Spot zinc concentrate TCs swing from highs to lows as key mining regions hit lockdown
Zinc concentrate treatment charges (TCs) are dropping in China with smelters and traders scrambling to cover shortfalls in supply feed left by shuttered mines.
Countries across South America have brought in stringent lockdown measures to combat the spread of the Covid-19 virus with top exporters Peru (2 million tonnes - 2019) and Bolivia (1.1 million tonnes - 2019) among the most restrictive to business operations.
This, combined with shutdowns at other significant production sites, comes at a time when Chinese smelters are beginning to return to the market for tonnages as constraints on people movement and factory operations ease in the country.
Fastmarkets assessed zinc spot concentrate TC, cif China, at $255-270 per tonne - a one-year low and down from $280-315 in February, which was close to a multi-year high.
“It’s turning into a sellers’ market, but it’s difficult to say how stable that is,” a trading source told Fastmarkets.
“Now you have a contango and low interest costs so it’s not difficult to keep stuff on stock. Why would you sell high now?” the source said.
Across March, deals for clean concentrates ticked further and further south. Market participants who sold concentrates with TCs at $270-275 per tonne early in the month are now offering at $250 per tonne, although Fastmarkets did not receive seaborne deals lower than $255 per tonne.
“Chinese smelting capacity already came back after the logistics contain lift, while a small proportion of mines have not resumed due to cost pressure,” a smelter source told Fastmarkets.
Mines declare shutdowns
The majority of mining shutdowns are focused in Peru and Bolivia, both key exporters of zinc and lead concentrates.
In Bolivia, which is enforcing a strict curfew at night and requiring permits for any travel, Sumitomo Metal Mining has shut its San Cristobal silver-lead-zinc mine.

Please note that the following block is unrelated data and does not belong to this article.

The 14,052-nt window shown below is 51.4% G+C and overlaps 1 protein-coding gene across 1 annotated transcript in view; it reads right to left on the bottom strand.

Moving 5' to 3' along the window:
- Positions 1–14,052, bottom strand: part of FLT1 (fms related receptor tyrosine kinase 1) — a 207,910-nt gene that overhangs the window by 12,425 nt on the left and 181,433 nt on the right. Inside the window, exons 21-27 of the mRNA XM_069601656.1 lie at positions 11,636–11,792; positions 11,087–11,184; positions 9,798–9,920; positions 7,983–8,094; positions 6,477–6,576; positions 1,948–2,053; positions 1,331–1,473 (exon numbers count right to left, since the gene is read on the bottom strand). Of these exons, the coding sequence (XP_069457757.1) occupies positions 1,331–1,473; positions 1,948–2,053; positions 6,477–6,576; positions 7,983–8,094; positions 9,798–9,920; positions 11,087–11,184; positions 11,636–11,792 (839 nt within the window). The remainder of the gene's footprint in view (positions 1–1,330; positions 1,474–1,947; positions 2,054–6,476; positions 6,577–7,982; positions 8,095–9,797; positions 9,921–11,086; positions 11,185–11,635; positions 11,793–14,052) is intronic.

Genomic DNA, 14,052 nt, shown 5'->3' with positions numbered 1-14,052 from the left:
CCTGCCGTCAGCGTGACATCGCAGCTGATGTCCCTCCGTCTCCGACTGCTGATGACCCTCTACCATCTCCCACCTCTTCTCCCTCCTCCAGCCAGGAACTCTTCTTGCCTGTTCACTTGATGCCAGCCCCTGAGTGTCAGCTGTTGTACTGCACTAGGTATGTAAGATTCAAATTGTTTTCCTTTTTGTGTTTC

Bolivia has a host of other smaller mines but exports have ground to a halt with the travel restrictions as well as border closures into Peru and Chile meaning it has no means of trucking goods to sea ports.
Meanwhile in Peru, Pan American Silver, Volcan, Hochschild, Casapalca, Buenaventura, Los Quenuales, Santander and Sierra Metals have all reported production cuts or total closures.
Nexa’s Cajamarquilla smelter is operating at roughly 50%, Fastmarkets understands.
One additional factor is port logistics; assaying company Alfred H Knight told clients in an email on March 17 that it would not be providing weights, sampling or moisture determination services from Peruvian ports as a result of the national emergency.
“If you can’t sample material as it’s being shipped, how do you know what you’re buying?” a third trading source said.
Similarly, Alex Stewart International has shut its assaying lab in Lima until further notice, Fastmarkets understands.
“You don’t have surveyors, you cannot sample, you cannot process samples and even if you could you can’t ship the documents because DHL, FedEx and all the courier services are all offline,” a fourth trader said.
Elsewhere, Caribou, Guemassa, Rampura Agucha, Silver Tip are among other mines globally facing temporary closures.
The shuttering of a slew of mines across South America has also tightened the spread of market deals and offers. Where material with even small impurities or grade deficiencies formerly traded as much as $60 per tonne above levels for prime clean brands, this has slimmed to more like $15 currently.